via 19 top cops to go, says: Chihuri | The Herald October 16, 2013
POLICE Commissioner-General Augustine Chihuri yesterday said at least 19 commissioned officers will be leaving the force this year after reaching their retirement age and enjoying an extension of service provided for by the law. The officers include eight senior assistant commissioners and 11 assistant commissioners.
Comm-Gen Chihuri said many such senior officers had reached retirement age, but he was using provisions of the Police Act to renew their contracts.
He was responding to reports in some sections of the media that some senior police officers were being retired because of alleged corruption.
“All this talk of witch-hunts and their gospel has nothing to do with us,” said Comm-Gen Chihuri in an interview.
“You cannot just jump on the bandwagon. I am not doing anything illegal and they (those retiring) have not committed any crime.”
Senior assistant commissioners set to retire this year include Wayne Bvudzijena, Moses Chihuri and Oliver Chibage, all of whom are past their retirement age of 50.
Comm-Gen Chihuri said he is assisted by the four Deputy Commissioner-Generals Godwin Matanga, Andrew Matibiri, Josephine Shambare and Levi Sibanda to identify those whose contracts would not be renewed.
They meet as the Central Planning Committee and consider the performance and skills offered by those facing retirement before deciding on their fate.
“I approve their retirement in small numbers so that we continue to have a balance of the staff and have continuity, while new blood will be promoted,” Comm-Gen Chihuri said.
The police chief is empowered by the Police Act to renew officers’ tenure on a yearly basis once they reach the retirement age of 50.
The extension of service for members beyond 50 years is governed by section 22 (3) and (4) of the Police Act Chapter 11:10.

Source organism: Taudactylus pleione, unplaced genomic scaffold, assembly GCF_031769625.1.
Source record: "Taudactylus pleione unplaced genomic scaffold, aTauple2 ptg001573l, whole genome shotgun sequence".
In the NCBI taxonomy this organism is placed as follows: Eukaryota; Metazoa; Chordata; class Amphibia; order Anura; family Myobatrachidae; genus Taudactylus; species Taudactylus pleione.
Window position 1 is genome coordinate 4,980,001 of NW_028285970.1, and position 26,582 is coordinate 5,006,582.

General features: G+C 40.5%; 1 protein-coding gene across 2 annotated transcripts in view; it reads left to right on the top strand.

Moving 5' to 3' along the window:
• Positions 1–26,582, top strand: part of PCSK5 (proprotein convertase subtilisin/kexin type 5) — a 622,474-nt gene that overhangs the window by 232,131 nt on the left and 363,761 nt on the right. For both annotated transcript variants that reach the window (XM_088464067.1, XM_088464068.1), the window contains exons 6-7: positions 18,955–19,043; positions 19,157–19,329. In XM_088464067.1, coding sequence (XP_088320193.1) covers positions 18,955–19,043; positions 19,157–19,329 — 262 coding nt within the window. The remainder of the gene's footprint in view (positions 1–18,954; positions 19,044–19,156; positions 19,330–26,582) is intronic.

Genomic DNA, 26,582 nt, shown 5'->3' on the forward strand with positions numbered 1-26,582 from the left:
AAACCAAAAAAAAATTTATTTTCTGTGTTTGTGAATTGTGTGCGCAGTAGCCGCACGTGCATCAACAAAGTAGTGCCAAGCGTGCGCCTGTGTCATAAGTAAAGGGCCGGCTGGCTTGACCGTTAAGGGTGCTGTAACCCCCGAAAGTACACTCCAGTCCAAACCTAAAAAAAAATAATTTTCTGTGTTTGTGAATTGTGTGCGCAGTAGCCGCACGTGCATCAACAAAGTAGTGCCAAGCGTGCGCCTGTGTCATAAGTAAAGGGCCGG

Section 22 (3) states that a regular member of the force, whatever his length of pensionable service, shall retire from the regular force at midnight on the 50th anniversary of his or her birthday.
A provision in the same section empowers the Commissioner-General of Police to extend the service of the member if he considers it in the public interest and the member is medically fit.
He may extend the tenure to 55 years on yearly extensions.
Section 22 (4) states that any member who has continued to serve in terms of subsection (3) shall retire at 55 years of his anniversary.
A provision in the same section empowers the Commissioner-General of Police to extend the service of the member if he considers it in the public interest.
The extension would be 12 months at a time.
In terms of the Police Act Chapter 11:10, the extension of service after 50 years is exclusively the prerogative of the Commissioner-General of Police.
Comm-Gen Chihuri said those attempting to link the retirement of the senior officers to imaginary corruption were not aware of such provisions of the Police Act.
“That is the issue and it has absolutely nothing to do with what some people are saying,” he said.
“In fact, those who are going are not regretting it.
“Is there anyone who came to you complaining? Ask them. They are happy because some now have more time to pursue their businesses such as farming.”
Comm-Gen Chihuri said he also considered the officers’ professions when approving their retirement and those in medical, law and other light duty professions were likely to stay for more years.
He said he continued in office because President Mugabe was happy with his performance.
“If you are no longer performing and you are on contract you will be relieved,” said Comm-Gen Chihuri.
“If I do not perform well, the President will not keep me for another two minutes.
“If I am still in this office, it means the President is happy with what I am doing.
“If he is no longer happy he tells me to go and I will not complain or come to the Press to complain.
“I will come to the Press only to inform you that when you see me do not address me as the Commissioner-General, I am out.”